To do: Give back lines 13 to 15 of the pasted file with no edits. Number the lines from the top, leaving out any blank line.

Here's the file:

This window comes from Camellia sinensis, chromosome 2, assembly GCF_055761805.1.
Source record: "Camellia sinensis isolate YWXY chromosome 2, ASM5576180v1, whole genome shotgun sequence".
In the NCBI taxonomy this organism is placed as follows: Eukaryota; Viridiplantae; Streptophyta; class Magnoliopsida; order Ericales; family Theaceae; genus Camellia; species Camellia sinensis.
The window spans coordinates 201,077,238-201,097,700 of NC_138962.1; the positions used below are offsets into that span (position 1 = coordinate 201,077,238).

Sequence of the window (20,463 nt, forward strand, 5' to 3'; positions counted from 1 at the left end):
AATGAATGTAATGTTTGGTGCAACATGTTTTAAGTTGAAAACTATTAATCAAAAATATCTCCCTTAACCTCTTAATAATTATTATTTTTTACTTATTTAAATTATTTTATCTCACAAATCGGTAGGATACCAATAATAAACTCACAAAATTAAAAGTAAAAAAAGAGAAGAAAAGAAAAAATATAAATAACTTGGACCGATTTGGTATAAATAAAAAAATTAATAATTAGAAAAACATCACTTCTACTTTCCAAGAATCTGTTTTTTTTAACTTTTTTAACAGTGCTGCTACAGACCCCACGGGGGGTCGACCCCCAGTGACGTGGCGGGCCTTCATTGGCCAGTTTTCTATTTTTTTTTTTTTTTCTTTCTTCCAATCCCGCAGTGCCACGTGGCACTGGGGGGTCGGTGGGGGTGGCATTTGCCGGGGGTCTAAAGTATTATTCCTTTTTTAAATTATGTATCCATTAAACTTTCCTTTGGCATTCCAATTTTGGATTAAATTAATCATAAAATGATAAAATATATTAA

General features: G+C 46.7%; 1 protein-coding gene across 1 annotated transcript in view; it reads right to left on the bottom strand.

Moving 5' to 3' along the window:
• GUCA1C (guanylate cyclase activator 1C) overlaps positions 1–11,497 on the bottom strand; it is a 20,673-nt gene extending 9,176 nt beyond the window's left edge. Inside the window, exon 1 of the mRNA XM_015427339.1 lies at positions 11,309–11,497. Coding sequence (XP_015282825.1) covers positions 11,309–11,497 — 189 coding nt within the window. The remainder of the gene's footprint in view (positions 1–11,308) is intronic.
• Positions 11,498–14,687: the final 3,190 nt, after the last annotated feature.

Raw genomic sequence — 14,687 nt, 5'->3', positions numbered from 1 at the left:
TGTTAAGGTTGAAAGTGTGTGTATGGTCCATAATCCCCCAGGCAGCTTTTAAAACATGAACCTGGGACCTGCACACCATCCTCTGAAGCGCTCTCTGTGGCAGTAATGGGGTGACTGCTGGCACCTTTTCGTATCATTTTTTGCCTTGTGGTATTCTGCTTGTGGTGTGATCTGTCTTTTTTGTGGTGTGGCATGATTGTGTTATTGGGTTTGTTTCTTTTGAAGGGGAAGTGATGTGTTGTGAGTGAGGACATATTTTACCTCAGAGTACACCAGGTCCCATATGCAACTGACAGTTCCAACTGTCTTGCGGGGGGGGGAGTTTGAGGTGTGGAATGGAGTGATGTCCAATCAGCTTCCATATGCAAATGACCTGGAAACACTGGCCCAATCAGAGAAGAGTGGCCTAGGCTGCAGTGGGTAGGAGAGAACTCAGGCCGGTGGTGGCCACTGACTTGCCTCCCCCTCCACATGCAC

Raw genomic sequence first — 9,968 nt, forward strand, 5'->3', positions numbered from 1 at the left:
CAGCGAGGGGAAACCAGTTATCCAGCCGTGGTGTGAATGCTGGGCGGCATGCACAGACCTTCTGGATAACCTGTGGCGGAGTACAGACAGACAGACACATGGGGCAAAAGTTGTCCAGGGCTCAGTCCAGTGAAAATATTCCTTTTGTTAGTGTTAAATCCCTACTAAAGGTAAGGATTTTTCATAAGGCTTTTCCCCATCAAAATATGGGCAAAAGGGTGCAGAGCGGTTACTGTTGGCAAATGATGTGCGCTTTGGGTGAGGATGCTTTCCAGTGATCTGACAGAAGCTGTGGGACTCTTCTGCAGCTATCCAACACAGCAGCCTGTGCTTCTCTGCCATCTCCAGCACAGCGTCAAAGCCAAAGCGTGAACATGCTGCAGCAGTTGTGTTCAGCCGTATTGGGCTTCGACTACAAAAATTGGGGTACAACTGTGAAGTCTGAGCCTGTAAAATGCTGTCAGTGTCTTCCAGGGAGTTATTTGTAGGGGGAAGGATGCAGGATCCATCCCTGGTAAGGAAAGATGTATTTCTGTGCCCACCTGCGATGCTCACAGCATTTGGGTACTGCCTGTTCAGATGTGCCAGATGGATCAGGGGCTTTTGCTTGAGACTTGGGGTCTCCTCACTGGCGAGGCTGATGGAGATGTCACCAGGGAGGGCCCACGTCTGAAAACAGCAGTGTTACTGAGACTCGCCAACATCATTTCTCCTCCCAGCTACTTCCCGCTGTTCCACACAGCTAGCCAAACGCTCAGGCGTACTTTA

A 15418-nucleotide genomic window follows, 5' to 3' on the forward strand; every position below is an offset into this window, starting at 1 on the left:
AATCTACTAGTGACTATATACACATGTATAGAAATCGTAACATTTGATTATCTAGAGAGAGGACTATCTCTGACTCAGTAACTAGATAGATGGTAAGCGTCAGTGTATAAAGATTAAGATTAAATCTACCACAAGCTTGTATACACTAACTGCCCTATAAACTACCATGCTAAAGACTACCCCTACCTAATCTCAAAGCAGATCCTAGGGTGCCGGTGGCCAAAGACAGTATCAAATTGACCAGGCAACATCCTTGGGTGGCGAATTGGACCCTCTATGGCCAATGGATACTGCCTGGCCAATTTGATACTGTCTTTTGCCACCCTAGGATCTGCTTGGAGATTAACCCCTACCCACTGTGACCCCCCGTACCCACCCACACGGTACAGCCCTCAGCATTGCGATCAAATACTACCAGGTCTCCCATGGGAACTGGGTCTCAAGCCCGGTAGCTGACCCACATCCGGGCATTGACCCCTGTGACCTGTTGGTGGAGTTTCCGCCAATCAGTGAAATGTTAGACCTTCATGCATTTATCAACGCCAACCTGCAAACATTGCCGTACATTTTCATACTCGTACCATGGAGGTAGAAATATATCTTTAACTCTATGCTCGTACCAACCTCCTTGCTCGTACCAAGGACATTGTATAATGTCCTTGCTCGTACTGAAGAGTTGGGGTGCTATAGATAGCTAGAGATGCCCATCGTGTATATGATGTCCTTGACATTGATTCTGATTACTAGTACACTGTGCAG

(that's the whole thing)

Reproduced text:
Raw genomic sequence first — 9,968 nt, forward strand, 5'->3', positions numbered from 1 at the left:
CAGCGAGGGGAAACCAGTTATCCAGCCGTGGTGTGAATGCTGGGCGGCATGCACAGACCTTCTGGATAACCTGTGGCGGAGTACAGACAGACAGACACATGGGGCAAAAGTTGTCCAGGGCTCAGTCCAGTGAAAATATTCCTTTTGTTAGTGTTAAATCCCTACTAAAGGTAAGGATTTTTCATAAGGCTTTTCCCCATCAAAATATGGGCAAAAGGGTGCAGAGCGGTTACTGTTGGCAAATGATGTGCGCTTTGGGTGAGGATGCTTTCCAGTGATCTGACAGAAGCTGTGGGACTCTTCTGCAGCTATCCAACACAGCAGCCTGTGCTTCTCTGCCATCTCCAGCACAGCGTCAAAGCCAAAGCGTGAACATGCTGCAGCAGTTGTGTTCAGCCGTATTGGGCTTCGACTACAAAAATTGGGGTACAACTGTGAAGTCTGAGCCTGTAAAATGCTGTCAGTGTCTTCCAGGGAGTTATTTGTAGGGGGAAGGATGCAGGATCCATCCCTGGTAAGGAAAGATGTATTTCTGTGCCCACCTGCGATGCTCACAGCATTTGGGTACTGCCTGTTCAGATGTGCCAGATGGATCAGGGGCTTTTGCTTGAGACTTGGGGTCTCCTCACTGGCGAGGCTGATGGAGATGTCACCAGGGAGGGCCCACGTCTGAAAACAGCAGTGTTACTGAGACTCGCCAACATCATTTCTCCTCCCAGCTACTTCCCGCTGTTCCACACAGCTAGCCAAACGCTCAGGCGTACTTTA

A 15418-nucleotide genomic window follows, 5' to 3' on the forward strand; every position below is an offset into this window, starting at 1 on the left: